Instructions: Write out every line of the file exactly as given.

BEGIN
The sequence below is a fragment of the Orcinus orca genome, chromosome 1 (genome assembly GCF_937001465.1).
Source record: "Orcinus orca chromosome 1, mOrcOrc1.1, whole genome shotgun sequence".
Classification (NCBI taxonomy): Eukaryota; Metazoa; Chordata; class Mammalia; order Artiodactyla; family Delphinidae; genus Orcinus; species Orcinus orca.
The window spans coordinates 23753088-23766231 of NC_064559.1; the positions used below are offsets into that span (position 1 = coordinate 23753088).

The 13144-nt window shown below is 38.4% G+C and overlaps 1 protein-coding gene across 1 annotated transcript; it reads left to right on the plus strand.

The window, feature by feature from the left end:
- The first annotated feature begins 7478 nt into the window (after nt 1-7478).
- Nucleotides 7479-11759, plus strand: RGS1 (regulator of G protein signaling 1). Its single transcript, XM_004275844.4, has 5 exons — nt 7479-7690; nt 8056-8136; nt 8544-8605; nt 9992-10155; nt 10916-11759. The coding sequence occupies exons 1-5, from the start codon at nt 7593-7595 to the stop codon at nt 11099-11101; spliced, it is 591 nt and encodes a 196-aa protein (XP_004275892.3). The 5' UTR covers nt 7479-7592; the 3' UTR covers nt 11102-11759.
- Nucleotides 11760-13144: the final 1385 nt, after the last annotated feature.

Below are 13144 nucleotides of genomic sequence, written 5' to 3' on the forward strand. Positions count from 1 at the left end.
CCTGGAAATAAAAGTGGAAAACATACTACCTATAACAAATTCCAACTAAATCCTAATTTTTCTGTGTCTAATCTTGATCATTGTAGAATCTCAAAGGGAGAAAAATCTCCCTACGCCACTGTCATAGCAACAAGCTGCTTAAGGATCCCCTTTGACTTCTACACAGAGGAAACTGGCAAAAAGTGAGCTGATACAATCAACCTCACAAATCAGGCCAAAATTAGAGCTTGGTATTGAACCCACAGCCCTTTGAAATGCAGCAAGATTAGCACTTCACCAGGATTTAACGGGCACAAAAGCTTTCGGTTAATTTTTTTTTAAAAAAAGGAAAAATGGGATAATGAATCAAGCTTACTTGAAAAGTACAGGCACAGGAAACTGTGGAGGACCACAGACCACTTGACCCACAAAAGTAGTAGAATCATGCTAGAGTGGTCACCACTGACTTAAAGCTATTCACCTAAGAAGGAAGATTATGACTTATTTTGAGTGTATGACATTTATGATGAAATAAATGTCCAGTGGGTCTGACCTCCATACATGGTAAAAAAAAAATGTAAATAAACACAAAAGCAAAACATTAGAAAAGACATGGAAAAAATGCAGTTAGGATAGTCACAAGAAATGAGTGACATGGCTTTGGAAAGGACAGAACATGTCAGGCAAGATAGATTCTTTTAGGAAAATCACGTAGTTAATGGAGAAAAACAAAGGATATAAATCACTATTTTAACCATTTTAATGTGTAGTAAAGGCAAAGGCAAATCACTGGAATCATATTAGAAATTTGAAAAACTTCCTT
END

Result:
The sequence below is a fragment of the Orcinus orca genome, chromosome 1 (genome assembly GCF_937001465.1).
Source record: "Orcinus orca chromosome 1, mOrcOrc1.1, whole genome shotgun sequence".
Classification (NCBI taxonomy): Eukaryota; Metazoa; Chordata; class Mammalia; order Artiodactyla; family Delphinidae; genus Orcinus; species Orcinus orca.
The window spans coordinates 23753088-23766231 of NC_064559.1; the positions used below are offsets into that span (position 1 = coordinate 23753088).

The 13144-nt window shown below is 38.4% G+C and overlaps 1 protein-coding gene across 1 annotated transcript; it reads left to right on the plus strand.

The window, feature by feature from the left end:
- The first annotated feature begins 7478 nt into the window (after nt 1-7478).
- Nucleotides 7479-11759, plus strand: RGS1 (regulator of G protein signaling 1). Its single transcript, XM_004275844.4, has 5 exons — nt 7479-7690; nt 8056-8136; nt 8544-8605; nt 9992-10155; nt 10916-11759. The coding sequence occupies exons 1-5, from the start codon at nt 7593-7595 to the stop codon at nt 11099-11101; spliced, it is 591 nt and encodes a 196-aa protein (XP_004275892.3). The 5' UTR covers nt 7479-7592; the 3' UTR covers nt 11102-11759.
- Nucleotides 11760-13144: the final 1385 nt, after the last annotated feature.

Below are 13144 nucleotides of genomic sequence, written 5' to 3' on the forward strand. Positions count from 1 at the left end.
CCTGGAAATAAAAGTGGAAAACATACTACCTATAACAAATTCCAACTAAATCCTAATTTTTCTGTGTCTAATCTTGATCATTGTAGAATCTCAAAGGGAGAAAAATCTCCCTACGCCACTGTCATAGCAACAAGCTGCTTAAGGATCCCCTTTGACTTCTACACAGAGGAAACTGGCAAAAAGTGAGCTGATACAATCAACCTCACAAATCAGGCCAAAATTAGAGCTTGGTATTGAACCCACAGCCCTTTGAAATGCAGCAAGATTAGCACTTCACCAGGATTTAACGGGCACAAAAGCTTTCGGTTAATTTTTTTTTAAAAAAAGGAAAAATGGGATAATGAATCAAGCTTACTTGAAAAGTACAGGCACAGGAAACTGTGGAGGACCACAGACCACTTGACCCACAAAAGTAGTAGAATCATGCTAGAGTGGTCACCACTGACTTAAAGCTATTCACCTAAGAAGGAAGATTATGACTTATTTTGAGTGTATGACATTTATGATGAAATAAATGTCCAGTGGGTCTGACCTCCATACATGGTAAAAAAAAAATGTAAATAAACACAAAAGCAAAACATTAGAAAAGACATGGAAAAAATGCAGTTAGGATAGTCACAAGAAATGAGTGACATGGCTTTGGAAAGGACAGAACATGTCAGGCAAGATAGATTCTTTTAGGAAAATCACGTAGTTAATGGAGAAAAACAAAGGATATAAATCACTATTTTAACCATTTTAATGTGTAGTAAAGGCAAAGGCAAATCACTGGAATCATATTAGAAATTTGAAAAACTTCCTT